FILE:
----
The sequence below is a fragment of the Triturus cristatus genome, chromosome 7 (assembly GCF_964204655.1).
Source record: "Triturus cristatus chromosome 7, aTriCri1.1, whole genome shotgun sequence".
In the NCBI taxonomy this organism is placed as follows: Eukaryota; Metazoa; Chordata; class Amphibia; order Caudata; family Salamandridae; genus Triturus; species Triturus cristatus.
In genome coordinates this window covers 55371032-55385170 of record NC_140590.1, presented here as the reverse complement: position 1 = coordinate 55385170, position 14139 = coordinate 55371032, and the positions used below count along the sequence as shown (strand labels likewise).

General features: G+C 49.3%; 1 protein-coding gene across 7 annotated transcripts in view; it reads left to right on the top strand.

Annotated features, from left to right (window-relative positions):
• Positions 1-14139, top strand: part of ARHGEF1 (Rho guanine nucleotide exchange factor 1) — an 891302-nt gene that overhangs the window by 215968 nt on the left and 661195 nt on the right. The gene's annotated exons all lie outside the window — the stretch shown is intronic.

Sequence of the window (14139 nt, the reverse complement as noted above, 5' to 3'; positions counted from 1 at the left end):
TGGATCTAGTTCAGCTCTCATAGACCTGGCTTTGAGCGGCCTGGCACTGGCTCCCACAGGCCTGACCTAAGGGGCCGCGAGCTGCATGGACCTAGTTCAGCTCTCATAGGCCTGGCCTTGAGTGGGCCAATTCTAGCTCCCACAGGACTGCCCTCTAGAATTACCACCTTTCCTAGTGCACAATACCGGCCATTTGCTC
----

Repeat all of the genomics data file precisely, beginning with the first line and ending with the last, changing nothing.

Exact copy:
The sequence below is a fragment of the Triturus cristatus genome, chromosome 7 (assembly GCF_964204655.1).
Source record: "Triturus cristatus chromosome 7, aTriCri1.1, whole genome shotgun sequence".
In the NCBI taxonomy this organism is placed as follows: Eukaryota; Metazoa; Chordata; class Amphibia; order Caudata; family Salamandridae; genus Triturus; species Triturus cristatus.
In genome coordinates this window covers 55371032-55385170 of record NC_140590.1, presented here as the reverse complement: position 1 = coordinate 55385170, position 14139 = coordinate 55371032, and the positions used below count along the sequence as shown (strand labels likewise).

General features: G+C 49.3%; 1 protein-coding gene across 7 annotated transcripts in view; it reads left to right on the top strand.

Annotated features, from left to right (window-relative positions):
• Positions 1-14139, top strand: part of ARHGEF1 (Rho guanine nucleotide exchange factor 1) — an 891302-nt gene that overhangs the window by 215968 nt on the left and 661195 nt on the right. The gene's annotated exons all lie outside the window — the stretch shown is intronic.

Sequence of the window (14139 nt, the reverse complement as noted above, 5' to 3'; positions counted from 1 at the left end):
TGGATCTAGTTCAGCTCTCATAGACCTGGCTTTGAGCGGCCTGGCACTGGCTCCCACAGGCCTGACCTAAGGGGCCGCGAGCTGCATGGACCTAGTTCAGCTCTCATAGGCCTGGCCTTGAGTGGGCCAATTCTAGCTCCCACAGGACTGCCCTCTAGAATTACCACCTTTCCTAGTGCACAATACCGGCCATTTGCTC